Earlier this year, online store Jumia added Jumia Lending to its long list of subsidiaries, the initiative is tailored to avail working capital for vendors with impressive sale statistics through partnerships with financial institutions.
Since then, the online marketplace has sourced funding for hundreds of its local vendors from banks, microfinance entities as well as from global financial institutions.
Speaking to Business Today during the announcement of a partnership with the Posta Corporation on Thursday, Jumia Kenya CEO Sam Chappate said that the plan is working seamlessly with the largest loan amount arranged for one of its vendors currently standing at Ksh20 million.
” We have a platform where a vendor can log into and then using the data of their sales on Jumia, we then build a credit profile for them after which we share that information with multiple lenders who compete in offering the best terms to the vendor,” said Chappate.
According to Chappate, Jumia has invested more in technology in recent years where sale statistics are closely monitored and the inferences drawn used as credit score parameters.
“We know our vendors, we know the trustworthy ones and those who’ve been selling well and we use that data to de-risk the lending decision,” added Chappate.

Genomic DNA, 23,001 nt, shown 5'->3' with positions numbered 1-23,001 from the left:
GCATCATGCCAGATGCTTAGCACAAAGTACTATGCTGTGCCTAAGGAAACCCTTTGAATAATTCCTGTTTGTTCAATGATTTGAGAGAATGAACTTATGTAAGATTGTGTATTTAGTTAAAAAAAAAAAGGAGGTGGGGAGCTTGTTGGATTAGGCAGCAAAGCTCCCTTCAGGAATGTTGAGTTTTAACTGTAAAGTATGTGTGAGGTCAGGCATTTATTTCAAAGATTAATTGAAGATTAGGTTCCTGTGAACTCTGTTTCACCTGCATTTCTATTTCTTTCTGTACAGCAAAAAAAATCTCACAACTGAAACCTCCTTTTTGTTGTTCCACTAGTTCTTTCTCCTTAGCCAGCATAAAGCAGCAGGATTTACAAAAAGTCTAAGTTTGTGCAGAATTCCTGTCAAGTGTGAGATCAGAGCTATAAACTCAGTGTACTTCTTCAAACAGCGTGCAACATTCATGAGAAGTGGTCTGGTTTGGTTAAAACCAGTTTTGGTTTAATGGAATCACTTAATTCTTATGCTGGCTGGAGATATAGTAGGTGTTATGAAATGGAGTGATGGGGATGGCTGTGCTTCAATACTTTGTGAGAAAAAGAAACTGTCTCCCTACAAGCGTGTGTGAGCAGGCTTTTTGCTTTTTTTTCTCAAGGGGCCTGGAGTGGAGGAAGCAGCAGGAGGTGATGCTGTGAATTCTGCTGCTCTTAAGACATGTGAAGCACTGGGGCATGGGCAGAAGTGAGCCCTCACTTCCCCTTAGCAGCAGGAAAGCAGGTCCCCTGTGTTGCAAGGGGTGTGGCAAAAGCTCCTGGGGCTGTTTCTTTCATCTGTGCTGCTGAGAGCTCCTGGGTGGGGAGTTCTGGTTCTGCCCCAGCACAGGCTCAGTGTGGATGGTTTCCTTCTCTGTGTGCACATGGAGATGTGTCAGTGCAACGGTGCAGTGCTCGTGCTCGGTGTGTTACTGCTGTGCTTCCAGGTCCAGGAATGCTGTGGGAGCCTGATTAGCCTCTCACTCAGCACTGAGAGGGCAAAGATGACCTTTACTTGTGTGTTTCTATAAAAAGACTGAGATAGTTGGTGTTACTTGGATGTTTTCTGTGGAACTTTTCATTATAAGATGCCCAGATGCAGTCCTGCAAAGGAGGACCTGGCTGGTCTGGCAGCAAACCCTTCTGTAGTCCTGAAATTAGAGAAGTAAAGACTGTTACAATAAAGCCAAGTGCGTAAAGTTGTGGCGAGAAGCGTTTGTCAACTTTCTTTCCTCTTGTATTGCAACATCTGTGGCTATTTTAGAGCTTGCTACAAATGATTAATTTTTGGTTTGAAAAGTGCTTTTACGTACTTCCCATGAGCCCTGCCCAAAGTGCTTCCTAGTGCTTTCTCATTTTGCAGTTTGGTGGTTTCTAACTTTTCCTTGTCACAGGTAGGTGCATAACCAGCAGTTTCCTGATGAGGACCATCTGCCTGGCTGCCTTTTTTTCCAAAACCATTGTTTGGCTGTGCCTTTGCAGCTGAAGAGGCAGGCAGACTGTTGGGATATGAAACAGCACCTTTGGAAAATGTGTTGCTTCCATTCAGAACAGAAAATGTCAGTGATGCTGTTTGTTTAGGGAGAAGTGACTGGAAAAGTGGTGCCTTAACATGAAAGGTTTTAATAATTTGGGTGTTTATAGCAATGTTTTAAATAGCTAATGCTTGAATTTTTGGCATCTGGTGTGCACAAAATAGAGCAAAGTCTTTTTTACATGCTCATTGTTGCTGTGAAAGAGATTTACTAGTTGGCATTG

The initiative is likely to be a game-changer for small scale vendors doing business with Jumia who will now only have to concentrate on delivering quality products and let their content sell itself.
Use of data in business has grown massively in the last decade with business analytics now incorporated in virtually all disciplines.
Investment banks, media houses, hospitals, corporates, agribusiness organisations, sporting institutions and many more sectors use business analytics to make investment decisions.
For instance in sports, data analysis is used to gauge player perfomance and the efficiency of a coach’s tactics while in media, good statistics are used to court advertisers.
In medicine, data analysis is used to gauge the recovery of a patient while investment banks analyse companies’ data before determining whether to invest in its stock.